Don't let a nearby lightning strike destroy all of the high-tech gear in your home.
A big enough storm can do plenty of physical damage to a house's exterior, sometimes leaving homeowners with several major (and expensive) fixes to make once the dark clouds have passed on. (Here's how to protect your home and garden from some of those extreme weather conditions). But it's also possible for a storm to create a problem on the inside of the house that is just as much of a pain and just as expensive to fix. All it takes is for one charged bolt of lightning to hit a nearby electrical pole and bang—just like that, all of your electrical devices have been fried in a power surge.
It is possible, though, to protect those devices with just a few simple methods that will cost much less than replacing all of your electronics after a storm.
Unplug your stuff
The easiest and most obvious way to keep lightning-induced power surges from frying all your tech is unplugging everything you can before the storm hits. Just go around the house and if you see a cord in an outlet, pull it out. This is especially important if you're going on any sort of extended trip. Leaving them all plugged in while you're away is an unnecessary risk.
The one exception to this is your home's Wi-Fi router. Some people can access cellular networks and connect to the Internet without their router being on. But if your home Wi-Fi network is your only means of connecting to the web, it's probably a bad idea to turn it off during a storm. Getting up-to-date information can be key to safety during severe storms, and cutting yourself off from your biggest source of news and storm updates isn't worth the cost of replacing your router should a freak lightning bolt knock it out. We don't have to rely on folklore anymore, though there is a surprising science basis surrounding most of it, so there's no reason for a lightning storm to take you by surprise.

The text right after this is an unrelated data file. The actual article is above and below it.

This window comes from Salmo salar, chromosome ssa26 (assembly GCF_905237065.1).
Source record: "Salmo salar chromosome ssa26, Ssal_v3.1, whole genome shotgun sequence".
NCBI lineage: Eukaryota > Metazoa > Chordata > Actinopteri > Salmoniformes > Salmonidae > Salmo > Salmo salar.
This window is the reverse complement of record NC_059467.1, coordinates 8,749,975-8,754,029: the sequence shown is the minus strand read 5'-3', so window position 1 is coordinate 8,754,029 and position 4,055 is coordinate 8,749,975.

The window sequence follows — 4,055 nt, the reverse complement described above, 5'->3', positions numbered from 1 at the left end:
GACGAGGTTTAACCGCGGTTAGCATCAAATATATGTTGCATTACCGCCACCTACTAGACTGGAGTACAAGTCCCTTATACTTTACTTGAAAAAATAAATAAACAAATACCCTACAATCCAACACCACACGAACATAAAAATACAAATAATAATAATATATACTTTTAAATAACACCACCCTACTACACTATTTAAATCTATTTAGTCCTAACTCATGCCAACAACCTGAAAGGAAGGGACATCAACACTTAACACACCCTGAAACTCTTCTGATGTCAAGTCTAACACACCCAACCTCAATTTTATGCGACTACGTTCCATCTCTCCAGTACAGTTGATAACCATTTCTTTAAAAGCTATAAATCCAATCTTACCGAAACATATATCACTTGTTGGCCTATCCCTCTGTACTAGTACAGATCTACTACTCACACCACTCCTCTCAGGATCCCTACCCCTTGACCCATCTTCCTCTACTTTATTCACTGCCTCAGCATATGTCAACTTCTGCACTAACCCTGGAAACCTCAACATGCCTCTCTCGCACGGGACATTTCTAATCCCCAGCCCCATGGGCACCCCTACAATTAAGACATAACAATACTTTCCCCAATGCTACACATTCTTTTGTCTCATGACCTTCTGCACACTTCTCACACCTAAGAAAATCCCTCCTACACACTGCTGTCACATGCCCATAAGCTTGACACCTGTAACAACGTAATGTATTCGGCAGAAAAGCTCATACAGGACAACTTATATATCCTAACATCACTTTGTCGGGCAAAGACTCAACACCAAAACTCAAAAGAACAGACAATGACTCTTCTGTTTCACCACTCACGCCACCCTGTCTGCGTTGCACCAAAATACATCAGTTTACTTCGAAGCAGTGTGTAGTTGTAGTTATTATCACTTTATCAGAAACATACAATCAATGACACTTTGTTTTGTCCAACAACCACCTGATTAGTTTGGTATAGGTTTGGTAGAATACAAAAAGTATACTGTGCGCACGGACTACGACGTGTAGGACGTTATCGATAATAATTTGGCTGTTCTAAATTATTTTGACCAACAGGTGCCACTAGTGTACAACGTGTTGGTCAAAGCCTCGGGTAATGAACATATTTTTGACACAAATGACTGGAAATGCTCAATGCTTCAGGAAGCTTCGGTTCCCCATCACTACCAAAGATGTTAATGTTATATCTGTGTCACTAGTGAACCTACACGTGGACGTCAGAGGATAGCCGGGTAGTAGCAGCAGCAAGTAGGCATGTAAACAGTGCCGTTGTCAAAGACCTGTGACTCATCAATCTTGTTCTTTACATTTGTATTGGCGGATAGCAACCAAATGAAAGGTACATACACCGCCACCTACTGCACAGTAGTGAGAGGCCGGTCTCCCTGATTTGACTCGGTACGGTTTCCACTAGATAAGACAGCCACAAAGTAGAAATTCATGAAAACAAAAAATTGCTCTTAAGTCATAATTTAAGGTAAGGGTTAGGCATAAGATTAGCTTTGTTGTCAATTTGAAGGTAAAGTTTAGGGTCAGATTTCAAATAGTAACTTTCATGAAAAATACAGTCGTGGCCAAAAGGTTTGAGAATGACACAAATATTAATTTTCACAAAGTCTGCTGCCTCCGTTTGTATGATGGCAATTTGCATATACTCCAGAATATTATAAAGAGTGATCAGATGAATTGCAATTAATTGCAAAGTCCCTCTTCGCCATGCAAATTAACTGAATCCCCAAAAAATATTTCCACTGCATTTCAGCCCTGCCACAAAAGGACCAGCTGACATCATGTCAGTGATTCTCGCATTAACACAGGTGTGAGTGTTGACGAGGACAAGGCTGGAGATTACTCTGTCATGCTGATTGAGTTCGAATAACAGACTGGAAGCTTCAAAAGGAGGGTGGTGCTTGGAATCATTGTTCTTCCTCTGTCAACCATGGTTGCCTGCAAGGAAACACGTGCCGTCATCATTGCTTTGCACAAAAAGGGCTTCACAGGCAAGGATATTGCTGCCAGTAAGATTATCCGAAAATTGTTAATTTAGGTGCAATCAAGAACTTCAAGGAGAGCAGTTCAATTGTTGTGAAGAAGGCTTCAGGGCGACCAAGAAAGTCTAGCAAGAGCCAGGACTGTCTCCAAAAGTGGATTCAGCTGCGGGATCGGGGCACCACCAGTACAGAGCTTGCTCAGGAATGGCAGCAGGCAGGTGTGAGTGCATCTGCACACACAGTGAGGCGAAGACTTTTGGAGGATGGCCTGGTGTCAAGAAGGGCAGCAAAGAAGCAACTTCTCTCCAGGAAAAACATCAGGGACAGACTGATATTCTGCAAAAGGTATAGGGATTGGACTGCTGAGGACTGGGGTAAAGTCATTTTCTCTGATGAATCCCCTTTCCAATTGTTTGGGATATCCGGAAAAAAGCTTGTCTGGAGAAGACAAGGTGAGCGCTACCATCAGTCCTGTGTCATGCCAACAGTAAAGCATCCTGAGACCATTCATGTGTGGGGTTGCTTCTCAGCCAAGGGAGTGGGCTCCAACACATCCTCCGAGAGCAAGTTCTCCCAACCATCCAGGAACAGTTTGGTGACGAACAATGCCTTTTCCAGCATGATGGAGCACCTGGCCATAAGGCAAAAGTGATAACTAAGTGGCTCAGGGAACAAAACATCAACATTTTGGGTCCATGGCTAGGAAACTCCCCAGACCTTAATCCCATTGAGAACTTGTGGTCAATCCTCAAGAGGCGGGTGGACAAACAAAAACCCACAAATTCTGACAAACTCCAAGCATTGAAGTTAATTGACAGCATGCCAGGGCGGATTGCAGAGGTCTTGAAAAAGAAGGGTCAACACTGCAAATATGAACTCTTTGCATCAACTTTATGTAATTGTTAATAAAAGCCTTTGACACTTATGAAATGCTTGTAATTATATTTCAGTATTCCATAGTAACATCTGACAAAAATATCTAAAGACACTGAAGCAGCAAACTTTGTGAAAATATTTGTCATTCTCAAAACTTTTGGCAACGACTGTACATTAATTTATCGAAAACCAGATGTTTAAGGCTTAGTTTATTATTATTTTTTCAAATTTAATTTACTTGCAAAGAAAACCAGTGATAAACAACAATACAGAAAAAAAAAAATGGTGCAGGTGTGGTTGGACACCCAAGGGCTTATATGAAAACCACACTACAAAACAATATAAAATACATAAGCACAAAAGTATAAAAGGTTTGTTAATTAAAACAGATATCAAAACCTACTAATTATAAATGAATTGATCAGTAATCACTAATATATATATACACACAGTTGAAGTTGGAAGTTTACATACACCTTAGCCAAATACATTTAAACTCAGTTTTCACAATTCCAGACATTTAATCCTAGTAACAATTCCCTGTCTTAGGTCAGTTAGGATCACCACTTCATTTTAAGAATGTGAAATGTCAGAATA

Get lightning protection
Most people have heard the story of how Benjamin Franklin attached metal keys to his kites and flew them during storms to see if the metal attracted lightning. But did you know this madcap experiment inspired the modern lightning rod? Right around the time Franklin flew kites in storms, people started putting metal poles on their roofs to keep lightning from striking more vulnerable parts of their home.
Invented in 1753, lightning rods are still an effective way to protect a home. Lightning rods don't just keep lightning from hitting your house. They also draw it away from striking nearby structures like power lines and light poles, keeping the chances for a power surge at a minimum. Putting a lightning rod on top of your home might seem antiquated, but all of your high tech equipment will thank you. Some states are more susceptible to lightning storms than others, so you'll definitely want to check this out if that's you.
Don't rely on cheap surge protectors
Unfortunately, you can't just go online, buy a bunch of cheap surge protectors, and call yourself protected from lightning strikes. Surge protectors will protect you from most minor spikes in power, sure. But most surge protectors can only handle surges up to around 4,000 joules, and the average lightning strike contains around one billion joules. There's little a surge protector can do against an electrical strike that is more than 250,000 times more powerful than what is rated to handle.
This doesn't mean junking all your surge protectors. Surge protectors can still protect your devices from distant lightning strikes and everyday power surges. But don't watch a storm rolling in and presume your tech is safe because you've got surge protectors. Instead, start pulling those plugs.
3 Best Ways to Protect Your Devices During Severe Weather, Source:https://www.rd.com/article/3-best-ways-to-protect-your-devices-during-severe-weather/